Dog Labeled Flea/Tick Prevention on Cats: A Big NO.
"Cat and dog flea/tick prevention have the same ingredients"
Cat and dog flea/tick prevention active ingredients differ greatly.
"Save money by applying a small amount of dog flea/tick to your cat"
Dog flea/tick prevention often includes active ingredient(s) that are pyrethrin(s) and/or pyrethroid(s) which are TOXIC to cats. Even if a small amount gets onto the skin of a cat it can cause serious reactions that can lead to death.
Toxicity levels range from mild to severe
Common signs of toxicity:
- Difficulty breathing
- Excessive drooling
"How does toxicity happen?"
Often it is from the error of applying a dog topical flea/tick prevention on a cat, but can also be from a cat licking/rubbing against a dog with a flea/tick topical product or contact with a form of insecticide.
"What should I do if I suspect a pyrethrin/pyrethroid toxicity?"
Bathe or wash the area the solution came into contact with using a gentle soap immediately and contact your veterinarian. Do not wait. If your veterinarian is not open or does not do after hours services take your pet to an emergency veterinary clinic.
"How do you treat pyrethrin/pyrethroid toxicity?"
Unfortunately, there is no quick cure for these cases. Supportive care is provided to help assist the patient in their fight against the toxicity. Supportive care may include: IV fluid therapy, anti-convulsion medication, temperature monitoring, muscle relaxants, or a variety of combinations.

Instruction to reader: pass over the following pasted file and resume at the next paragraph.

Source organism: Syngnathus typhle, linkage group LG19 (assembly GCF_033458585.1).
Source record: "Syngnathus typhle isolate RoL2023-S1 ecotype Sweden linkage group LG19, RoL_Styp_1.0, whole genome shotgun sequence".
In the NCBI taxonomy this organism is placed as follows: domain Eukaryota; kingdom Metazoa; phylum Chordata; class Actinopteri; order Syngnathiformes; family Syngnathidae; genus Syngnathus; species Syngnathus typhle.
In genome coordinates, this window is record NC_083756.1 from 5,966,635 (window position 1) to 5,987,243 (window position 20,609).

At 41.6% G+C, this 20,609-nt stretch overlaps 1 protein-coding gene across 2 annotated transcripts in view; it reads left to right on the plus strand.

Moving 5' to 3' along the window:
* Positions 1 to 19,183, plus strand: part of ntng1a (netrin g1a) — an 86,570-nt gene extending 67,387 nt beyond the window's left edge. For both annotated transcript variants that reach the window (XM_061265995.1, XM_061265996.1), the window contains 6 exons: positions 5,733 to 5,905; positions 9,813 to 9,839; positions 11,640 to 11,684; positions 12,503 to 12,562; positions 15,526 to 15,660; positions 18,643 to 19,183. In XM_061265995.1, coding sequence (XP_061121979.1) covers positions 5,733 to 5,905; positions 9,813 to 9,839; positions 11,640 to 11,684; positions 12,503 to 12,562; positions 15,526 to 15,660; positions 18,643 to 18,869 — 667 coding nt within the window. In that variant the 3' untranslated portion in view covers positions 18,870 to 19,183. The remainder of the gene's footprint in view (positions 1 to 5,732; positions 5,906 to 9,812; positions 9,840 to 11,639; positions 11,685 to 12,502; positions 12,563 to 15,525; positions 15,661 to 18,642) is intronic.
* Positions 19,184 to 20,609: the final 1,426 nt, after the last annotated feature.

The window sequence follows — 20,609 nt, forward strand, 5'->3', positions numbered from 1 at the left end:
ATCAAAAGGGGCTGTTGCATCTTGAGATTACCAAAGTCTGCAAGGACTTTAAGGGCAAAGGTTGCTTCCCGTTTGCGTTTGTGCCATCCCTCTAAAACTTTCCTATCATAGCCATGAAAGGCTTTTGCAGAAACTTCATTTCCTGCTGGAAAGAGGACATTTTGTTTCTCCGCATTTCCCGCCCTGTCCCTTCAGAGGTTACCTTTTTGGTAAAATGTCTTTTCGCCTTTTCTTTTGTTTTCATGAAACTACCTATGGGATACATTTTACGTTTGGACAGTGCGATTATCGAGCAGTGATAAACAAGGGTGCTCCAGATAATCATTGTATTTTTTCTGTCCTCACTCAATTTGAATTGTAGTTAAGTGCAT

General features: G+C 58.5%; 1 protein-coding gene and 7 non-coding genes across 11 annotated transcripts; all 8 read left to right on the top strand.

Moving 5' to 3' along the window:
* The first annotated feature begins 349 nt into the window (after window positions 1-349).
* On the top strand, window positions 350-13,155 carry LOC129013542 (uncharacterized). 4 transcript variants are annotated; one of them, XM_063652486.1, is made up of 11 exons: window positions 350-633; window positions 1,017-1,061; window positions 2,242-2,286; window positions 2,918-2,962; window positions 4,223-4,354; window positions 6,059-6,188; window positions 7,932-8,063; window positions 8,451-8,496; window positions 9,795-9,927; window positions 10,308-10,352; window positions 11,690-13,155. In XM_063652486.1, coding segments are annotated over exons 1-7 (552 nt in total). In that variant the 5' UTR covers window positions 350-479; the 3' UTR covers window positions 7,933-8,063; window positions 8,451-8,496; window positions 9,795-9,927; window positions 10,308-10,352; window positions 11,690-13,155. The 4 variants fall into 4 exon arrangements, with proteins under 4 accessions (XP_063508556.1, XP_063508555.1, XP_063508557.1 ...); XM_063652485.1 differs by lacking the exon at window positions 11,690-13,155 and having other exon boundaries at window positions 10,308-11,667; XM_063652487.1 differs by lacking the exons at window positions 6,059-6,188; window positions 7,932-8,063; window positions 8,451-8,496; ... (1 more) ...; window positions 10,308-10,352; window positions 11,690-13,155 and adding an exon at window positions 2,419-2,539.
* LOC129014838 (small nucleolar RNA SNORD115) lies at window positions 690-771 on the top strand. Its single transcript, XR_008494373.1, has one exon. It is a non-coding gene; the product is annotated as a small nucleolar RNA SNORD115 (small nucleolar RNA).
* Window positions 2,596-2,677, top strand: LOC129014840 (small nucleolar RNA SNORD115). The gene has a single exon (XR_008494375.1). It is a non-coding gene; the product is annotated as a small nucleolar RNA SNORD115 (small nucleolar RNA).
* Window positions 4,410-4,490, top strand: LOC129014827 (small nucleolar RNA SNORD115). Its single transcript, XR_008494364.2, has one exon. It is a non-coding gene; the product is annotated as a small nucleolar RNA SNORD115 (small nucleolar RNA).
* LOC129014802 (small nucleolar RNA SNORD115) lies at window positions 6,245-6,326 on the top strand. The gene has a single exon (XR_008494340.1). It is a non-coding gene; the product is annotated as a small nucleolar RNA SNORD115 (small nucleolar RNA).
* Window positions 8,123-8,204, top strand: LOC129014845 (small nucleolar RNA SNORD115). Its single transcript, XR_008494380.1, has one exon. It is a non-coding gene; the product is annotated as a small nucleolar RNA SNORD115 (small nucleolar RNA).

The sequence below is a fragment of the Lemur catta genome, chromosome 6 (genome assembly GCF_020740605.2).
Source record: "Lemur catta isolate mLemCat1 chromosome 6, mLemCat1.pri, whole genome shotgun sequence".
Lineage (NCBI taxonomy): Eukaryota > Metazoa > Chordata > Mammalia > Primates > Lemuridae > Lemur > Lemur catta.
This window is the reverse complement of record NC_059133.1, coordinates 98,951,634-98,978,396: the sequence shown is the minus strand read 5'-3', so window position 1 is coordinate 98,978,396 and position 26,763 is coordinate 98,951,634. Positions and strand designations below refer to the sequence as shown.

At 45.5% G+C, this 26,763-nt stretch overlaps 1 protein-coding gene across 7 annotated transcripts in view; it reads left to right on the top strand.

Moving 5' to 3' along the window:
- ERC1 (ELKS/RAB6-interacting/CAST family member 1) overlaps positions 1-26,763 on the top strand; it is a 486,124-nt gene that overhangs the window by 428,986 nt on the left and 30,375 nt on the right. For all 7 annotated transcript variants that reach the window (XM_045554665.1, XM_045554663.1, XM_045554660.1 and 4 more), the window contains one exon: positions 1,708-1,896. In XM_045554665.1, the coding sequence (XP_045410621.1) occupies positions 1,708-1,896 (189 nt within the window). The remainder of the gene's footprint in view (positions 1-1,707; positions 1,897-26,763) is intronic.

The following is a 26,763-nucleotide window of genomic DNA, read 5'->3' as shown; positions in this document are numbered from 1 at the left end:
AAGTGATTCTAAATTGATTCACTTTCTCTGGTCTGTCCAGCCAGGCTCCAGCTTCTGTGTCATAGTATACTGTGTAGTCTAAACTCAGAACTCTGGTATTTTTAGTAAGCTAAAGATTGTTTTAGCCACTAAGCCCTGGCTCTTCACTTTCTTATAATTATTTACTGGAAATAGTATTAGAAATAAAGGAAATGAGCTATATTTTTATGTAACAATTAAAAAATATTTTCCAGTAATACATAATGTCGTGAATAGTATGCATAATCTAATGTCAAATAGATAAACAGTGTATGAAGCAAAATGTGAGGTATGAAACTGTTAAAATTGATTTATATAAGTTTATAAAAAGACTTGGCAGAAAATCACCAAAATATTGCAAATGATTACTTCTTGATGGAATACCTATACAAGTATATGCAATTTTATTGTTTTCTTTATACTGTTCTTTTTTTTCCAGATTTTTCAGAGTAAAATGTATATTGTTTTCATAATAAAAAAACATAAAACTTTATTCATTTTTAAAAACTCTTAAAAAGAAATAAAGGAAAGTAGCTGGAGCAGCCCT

"What is my animal's prognosis?"
Many cases come into veterinary clinics as an emergency in an already seizure/tremor-like state and experiencing hyperthermia or hypothermia. Stabilizing the patient and stopping the seizures/tremoring can prove to be difficult. Veterinarians try their hardest to make the best decisions based on each patient's needs. The prognosis can vary from fair to poor. It is important to get the effected animal to your veterinarian as quickly as possible after discovering the contact with the toxin has occurred.
- Flea/Tick Prevention should only be applied to the appropriately labeled animal(s) according to the package the prevention was purchased in.
- If you have a question about a flea/tick prevention and if it should be used on your pet contact your veterinarian prior to applying said prevention.
- Avoid letting your cat groom/lick/rub against a dog who has had flea/tick prevention applied topically over the past 48 hours.
- Insecticide should be kept in a closed, locked area out of reach of any animals.